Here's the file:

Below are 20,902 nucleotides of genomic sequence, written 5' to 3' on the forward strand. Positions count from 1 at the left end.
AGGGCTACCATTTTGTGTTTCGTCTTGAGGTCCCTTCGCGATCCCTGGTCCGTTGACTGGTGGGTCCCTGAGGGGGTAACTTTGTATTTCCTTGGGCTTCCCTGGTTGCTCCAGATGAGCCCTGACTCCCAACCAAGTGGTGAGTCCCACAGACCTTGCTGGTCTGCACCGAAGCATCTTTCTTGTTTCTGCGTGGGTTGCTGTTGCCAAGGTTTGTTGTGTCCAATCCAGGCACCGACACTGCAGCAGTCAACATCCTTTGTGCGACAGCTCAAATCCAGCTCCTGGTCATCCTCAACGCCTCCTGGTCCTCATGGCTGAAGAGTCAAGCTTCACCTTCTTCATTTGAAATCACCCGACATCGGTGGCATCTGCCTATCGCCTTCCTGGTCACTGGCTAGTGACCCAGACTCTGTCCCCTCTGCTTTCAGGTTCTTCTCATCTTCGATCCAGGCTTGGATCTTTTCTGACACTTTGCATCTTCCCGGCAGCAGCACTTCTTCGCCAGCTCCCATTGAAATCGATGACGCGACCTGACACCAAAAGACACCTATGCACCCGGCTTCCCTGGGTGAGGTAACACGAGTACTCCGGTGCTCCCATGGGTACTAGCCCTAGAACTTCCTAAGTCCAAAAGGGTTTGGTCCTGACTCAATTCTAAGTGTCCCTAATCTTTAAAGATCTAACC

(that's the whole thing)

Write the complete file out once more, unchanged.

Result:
Below are 20,902 nucleotides of genomic sequence, written 5' to 3' on the forward strand. Positions count from 1 at the left end.
AGGGCTACCATTTTGTGTTTCGTCTTGAGGTCCCTTCGCGATCCCTGGTCCGTTGACTGGTGGGTCCCTGAGGGGGTAACTTTGTATTTCCTTGGGCTTCCCTGGTTGCTCCAGATGAGCCCTGACTCCCAACCAAGTGGTGAGTCCCACAGACCTTGCTGGTCTGCACCGAAGCATCTTTCTTGTTTCTGCGTGGGTTGCTGTTGCCAAGGTTTGTTGTGTCCAATCCAGGCACCGACACTGCAGCAGTCAACATCCTTTGTGCGACAGCTCAAATCCAGCTCCTGGTCATCCTCAACGCCTCCTGGTCCTCATGGCTGAAGAGTCAAGCTTCACCTTCTTCATTTGAAATCACCCGACATCGGTGGCATCTGCCTATCGCCTTCCTGGTCACTGGCTAGTGACCCAGACTCTGTCCCCTCTGCTTTCAGGTTCTTCTCATCTTCGATCCAGGCTTGGATCTTTTCTGACACTTTGCATCTTCCCGGCAGCAGCACTTCTTCGCCAGCTCCCATTGAAATCGATGACGCGACCTGACACCAAAAGACACCTATGCACCCGGCTTCCCTGGGTGAGGTAACACGAGTACTCCGGTGCTCCCATGGGTACTAGCCCTAGAACTTCCTAAGTCCAAAAGGGTTTGGTCCTGACTCAATTCTAAGTGTCCCTAATCTTTAAAGATCTAACC